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Letters, March 17: Vaccination is cheaper than badger cull; development plans for housing; and a smarter approach for Yeovil

By Western Daily Press  |  Posted: March 17, 2014

Comments (14)

Badger cull has proved costly flop

Last year, several thousand badgers were killed in Somerset and Gloucestershire in an attempt to show that culling them by free-shooting would be a cost-effective way of reducing bovine TB. This exercise was an utter flop as it failed to reach its targeted objective in numbers killed and the cost worked out at more than £4,000 per badger, most of which fell on taxpayers. In comparison, vaccination by trained volunteers costs only about £300. It is likely that the Government is considering even more inhumane methods including gassing.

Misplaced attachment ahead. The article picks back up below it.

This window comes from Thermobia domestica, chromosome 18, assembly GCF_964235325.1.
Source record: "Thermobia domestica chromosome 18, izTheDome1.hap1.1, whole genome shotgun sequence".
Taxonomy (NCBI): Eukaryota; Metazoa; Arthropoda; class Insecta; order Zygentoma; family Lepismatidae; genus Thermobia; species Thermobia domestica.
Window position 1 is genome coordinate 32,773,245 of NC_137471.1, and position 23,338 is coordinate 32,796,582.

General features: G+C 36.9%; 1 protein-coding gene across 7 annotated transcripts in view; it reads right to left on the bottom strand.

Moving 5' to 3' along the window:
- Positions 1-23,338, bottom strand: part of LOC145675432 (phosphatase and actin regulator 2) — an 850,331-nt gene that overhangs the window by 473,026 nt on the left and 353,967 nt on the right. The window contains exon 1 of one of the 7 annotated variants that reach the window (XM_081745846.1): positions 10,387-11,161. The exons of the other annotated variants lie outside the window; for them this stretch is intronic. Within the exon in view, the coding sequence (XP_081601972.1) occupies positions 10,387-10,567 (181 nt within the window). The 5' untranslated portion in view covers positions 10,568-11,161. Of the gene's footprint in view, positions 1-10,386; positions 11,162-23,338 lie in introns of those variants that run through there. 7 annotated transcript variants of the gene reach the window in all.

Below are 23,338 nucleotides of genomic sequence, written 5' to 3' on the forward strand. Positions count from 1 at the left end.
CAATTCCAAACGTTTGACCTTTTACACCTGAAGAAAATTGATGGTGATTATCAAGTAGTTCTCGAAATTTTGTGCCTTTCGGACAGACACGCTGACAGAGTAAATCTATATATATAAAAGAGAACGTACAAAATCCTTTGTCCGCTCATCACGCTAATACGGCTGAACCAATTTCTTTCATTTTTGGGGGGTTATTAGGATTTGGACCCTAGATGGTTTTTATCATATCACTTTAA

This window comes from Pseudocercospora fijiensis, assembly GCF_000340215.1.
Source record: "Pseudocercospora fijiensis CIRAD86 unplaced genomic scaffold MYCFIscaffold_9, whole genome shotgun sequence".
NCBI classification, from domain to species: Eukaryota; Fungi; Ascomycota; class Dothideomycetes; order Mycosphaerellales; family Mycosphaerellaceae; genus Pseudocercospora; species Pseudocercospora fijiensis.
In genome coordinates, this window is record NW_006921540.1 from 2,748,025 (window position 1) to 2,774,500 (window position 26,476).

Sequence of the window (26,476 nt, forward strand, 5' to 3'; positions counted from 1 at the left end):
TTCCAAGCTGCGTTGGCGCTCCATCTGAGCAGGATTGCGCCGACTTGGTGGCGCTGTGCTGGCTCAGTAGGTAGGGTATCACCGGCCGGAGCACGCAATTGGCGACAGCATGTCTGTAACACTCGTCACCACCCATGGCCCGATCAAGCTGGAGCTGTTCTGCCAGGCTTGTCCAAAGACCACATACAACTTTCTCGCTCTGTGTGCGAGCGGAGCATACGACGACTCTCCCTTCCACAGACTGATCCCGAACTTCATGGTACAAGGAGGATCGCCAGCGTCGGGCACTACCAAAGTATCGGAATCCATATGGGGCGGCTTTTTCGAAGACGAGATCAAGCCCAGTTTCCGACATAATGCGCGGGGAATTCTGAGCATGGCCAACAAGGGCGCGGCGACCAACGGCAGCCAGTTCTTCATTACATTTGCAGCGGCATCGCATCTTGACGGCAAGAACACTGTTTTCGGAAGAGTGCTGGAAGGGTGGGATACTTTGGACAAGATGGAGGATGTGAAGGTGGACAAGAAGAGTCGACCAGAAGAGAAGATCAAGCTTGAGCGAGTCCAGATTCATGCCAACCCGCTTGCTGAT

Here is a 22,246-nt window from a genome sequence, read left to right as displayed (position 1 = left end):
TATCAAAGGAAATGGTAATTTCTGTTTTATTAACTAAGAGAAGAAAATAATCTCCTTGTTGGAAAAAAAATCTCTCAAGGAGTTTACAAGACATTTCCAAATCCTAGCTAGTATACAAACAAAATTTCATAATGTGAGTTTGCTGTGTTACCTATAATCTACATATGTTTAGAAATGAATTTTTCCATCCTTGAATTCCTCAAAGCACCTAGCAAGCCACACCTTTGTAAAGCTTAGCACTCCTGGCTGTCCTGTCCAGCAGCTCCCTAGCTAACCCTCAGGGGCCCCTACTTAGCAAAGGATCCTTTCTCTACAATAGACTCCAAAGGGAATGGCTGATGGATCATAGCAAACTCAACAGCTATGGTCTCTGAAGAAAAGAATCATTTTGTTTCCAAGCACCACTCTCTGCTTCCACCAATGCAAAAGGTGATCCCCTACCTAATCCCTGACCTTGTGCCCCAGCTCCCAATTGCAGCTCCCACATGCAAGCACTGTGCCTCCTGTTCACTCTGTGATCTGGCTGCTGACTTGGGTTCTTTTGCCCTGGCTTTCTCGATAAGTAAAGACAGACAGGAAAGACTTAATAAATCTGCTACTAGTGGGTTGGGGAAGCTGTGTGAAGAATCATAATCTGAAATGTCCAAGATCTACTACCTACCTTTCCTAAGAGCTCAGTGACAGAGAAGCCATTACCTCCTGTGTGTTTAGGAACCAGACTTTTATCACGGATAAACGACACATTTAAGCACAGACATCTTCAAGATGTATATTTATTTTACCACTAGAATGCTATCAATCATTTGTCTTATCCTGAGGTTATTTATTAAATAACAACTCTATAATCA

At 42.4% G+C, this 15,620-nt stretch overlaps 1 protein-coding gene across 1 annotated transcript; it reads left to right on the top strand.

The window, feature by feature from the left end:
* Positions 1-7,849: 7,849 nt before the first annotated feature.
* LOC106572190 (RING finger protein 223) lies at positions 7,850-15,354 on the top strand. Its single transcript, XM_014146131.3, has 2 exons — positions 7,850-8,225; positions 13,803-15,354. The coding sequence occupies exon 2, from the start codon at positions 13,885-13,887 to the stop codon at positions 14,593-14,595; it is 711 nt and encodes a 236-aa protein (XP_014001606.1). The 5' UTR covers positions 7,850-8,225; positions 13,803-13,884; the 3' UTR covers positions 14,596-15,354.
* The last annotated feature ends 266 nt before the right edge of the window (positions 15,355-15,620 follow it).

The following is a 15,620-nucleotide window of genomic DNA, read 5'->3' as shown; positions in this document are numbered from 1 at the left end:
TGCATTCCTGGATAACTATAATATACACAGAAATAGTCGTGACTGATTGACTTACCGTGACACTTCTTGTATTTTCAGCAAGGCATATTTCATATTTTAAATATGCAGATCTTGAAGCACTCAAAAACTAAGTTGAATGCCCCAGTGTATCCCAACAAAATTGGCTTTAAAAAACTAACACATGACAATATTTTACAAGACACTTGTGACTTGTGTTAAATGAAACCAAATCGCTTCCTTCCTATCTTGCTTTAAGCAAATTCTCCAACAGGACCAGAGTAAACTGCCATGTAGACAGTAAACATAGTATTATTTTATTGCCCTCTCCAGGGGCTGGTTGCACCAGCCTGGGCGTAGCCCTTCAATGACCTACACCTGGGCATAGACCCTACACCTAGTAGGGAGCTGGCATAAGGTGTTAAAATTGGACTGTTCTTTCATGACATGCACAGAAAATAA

The poor badger has been a scapegoat for years of lax and ineffective cattle testing by government and poor controls on cattle movement around the country. By 1990, the country had reduced TB to minimal levels by many years of thorough testing and removal of infected stock.

The problem surged particularly after the foot and mouth disaster of 2001 when all controls were abandoned in the rush to restock farms.

The policy of killing badgers is deeply flawed and flies in the face of reputable scientific opinion. The ten-year randomised badger culling trial which ran until 2007 showed that only one per cent of badgers were infectious.

Badger vaccination projects are springing up across the country, organised by county wildlife trusts and badger groups – including the Somerset Badger Group. It is time to ask local councils to step up to protect our badgers. They have the power to ban culling on their land, as have Brighton, Sheffield, Oxford and Hampshire for instance, and contribute to vaccination projects.